The move follows a project to replace 7000 obsolete lanterns with LED lights last year, aiming to reduce the cost of energy consumption for the city’s street lights, which was in the region of £2.97m per year.
With energy rates expected to double within the next ten years, the use of LEDs will allow the Council to reduce electricity usage while mitigating the expected rise in carbon costs.
Transport and Environment Convener, Councillor Lesley Hinds, said: “The city-wide roll-out of LED lights is a huge step towards an efficient, sustainable future for Edinburgh. Not only will it reduce carbon emissions but will have a real impact on energy costs in the long term.
“Our aim is to draw on experience gained from the first phase of white lights which has allowed us to gauge demands on lamp brightness and control for residents and traffic.”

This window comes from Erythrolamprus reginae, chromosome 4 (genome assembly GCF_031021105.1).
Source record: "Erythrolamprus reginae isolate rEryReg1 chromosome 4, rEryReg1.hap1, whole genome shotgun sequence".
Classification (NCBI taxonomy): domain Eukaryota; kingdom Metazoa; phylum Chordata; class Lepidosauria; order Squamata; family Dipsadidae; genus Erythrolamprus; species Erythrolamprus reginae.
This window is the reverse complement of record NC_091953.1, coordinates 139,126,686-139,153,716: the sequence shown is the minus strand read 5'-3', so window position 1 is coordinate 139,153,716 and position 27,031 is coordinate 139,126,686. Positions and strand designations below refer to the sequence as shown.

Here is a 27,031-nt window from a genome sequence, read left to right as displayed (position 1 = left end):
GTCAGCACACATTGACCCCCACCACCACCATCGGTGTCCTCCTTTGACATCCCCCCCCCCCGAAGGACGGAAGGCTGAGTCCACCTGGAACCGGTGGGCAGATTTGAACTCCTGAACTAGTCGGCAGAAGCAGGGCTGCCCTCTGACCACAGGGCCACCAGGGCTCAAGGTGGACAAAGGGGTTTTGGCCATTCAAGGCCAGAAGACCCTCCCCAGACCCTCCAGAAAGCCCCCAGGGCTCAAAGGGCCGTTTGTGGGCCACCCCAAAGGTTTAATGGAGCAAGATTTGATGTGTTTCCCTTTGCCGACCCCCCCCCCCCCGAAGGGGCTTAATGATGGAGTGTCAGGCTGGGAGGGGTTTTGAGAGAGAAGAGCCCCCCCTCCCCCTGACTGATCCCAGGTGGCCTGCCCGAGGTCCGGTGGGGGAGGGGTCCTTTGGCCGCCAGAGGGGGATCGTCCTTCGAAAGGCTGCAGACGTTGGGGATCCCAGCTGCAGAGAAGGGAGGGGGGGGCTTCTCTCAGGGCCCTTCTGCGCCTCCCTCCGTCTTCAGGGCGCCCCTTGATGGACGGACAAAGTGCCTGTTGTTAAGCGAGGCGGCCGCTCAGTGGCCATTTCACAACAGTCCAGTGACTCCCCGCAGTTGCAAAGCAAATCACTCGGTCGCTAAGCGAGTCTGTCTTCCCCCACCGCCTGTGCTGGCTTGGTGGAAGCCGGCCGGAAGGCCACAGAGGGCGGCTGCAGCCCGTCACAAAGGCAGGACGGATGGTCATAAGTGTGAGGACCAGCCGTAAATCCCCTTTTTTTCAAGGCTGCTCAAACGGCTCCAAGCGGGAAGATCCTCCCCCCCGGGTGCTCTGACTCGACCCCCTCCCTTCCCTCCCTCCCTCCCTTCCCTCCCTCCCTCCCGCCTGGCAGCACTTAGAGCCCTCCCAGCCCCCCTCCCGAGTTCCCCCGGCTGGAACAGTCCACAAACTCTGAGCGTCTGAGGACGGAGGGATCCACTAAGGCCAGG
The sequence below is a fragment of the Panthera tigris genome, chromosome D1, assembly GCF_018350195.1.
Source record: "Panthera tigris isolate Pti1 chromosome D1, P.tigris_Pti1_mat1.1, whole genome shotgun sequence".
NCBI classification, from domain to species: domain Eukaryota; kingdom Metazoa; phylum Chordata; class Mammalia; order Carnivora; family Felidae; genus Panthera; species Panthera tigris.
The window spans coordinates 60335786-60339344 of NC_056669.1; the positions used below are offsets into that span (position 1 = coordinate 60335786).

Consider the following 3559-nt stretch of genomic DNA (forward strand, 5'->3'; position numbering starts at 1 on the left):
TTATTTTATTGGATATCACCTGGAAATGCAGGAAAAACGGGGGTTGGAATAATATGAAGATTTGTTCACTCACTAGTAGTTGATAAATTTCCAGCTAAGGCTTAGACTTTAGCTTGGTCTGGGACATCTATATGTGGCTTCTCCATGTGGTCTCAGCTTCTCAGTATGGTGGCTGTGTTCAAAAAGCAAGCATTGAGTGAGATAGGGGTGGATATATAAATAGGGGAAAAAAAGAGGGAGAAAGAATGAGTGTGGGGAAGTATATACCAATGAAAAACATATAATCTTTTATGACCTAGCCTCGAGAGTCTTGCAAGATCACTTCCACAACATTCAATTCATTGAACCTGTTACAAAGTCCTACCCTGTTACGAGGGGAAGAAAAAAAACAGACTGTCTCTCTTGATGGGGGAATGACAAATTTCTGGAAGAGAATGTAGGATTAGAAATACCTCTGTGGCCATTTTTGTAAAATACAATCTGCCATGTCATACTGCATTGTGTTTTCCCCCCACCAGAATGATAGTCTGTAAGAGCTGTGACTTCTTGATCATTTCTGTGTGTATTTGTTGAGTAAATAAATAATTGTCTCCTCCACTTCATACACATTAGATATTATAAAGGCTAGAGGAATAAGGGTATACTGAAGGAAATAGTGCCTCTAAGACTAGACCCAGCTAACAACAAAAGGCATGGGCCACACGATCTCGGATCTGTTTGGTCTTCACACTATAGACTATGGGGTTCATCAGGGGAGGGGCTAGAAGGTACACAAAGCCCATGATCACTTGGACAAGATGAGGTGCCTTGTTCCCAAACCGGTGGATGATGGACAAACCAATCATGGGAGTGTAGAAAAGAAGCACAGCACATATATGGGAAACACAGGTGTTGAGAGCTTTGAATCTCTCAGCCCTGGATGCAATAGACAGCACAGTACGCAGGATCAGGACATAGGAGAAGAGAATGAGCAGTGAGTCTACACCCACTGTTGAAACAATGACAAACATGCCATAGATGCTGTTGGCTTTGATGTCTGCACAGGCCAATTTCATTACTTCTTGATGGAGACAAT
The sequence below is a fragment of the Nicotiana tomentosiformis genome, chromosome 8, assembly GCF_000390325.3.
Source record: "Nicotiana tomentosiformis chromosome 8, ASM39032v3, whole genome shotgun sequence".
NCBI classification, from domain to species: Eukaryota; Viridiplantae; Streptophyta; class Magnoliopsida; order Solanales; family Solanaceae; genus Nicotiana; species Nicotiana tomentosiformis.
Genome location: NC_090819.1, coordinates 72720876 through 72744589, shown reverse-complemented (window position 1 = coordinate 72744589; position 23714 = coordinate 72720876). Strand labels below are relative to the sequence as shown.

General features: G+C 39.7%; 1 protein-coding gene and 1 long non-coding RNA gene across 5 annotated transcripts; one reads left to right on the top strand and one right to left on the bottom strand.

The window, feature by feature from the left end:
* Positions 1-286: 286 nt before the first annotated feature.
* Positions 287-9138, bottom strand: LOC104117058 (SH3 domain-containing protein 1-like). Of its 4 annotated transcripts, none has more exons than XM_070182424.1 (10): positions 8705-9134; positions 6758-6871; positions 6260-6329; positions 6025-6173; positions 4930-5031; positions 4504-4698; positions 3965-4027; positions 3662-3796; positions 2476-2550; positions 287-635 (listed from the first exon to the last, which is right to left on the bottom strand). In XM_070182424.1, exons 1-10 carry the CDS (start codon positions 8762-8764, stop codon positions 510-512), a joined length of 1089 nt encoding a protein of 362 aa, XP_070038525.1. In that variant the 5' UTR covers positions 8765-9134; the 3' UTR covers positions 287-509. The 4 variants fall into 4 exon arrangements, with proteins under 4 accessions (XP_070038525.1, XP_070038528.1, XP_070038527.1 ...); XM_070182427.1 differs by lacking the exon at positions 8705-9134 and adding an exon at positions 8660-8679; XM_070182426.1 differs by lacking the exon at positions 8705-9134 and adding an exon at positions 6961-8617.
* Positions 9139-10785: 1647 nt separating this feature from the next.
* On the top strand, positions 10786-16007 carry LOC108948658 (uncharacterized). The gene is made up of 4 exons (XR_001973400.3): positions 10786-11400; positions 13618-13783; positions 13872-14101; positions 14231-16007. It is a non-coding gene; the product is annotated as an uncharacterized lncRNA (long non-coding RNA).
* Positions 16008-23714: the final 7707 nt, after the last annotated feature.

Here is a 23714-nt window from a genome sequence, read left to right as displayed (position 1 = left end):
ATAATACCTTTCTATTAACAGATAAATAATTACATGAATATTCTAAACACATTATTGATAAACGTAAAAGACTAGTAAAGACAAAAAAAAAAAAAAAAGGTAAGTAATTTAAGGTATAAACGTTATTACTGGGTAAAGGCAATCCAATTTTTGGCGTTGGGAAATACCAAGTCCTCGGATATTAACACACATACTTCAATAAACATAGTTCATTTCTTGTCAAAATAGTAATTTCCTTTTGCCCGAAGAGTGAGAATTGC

The results of last year’s White Light Project have enabled the Council’s Street Lighting section to formulate a robust business case for a city-wide roll out. This includes a comparison between a ‘do nothing’ scenario and a change to LEDs over a 20 year period, which estimated a £77m difference between the two, calculated on maintenance savings and reduced energy use.
Lessons learned from the initial project, when some residents considered lights to be too dim, have been taken into account. This has resulted in the proposed installation of brighter LEDs with the facility to remotely adjust lighting levels, rather than individually, where necessary.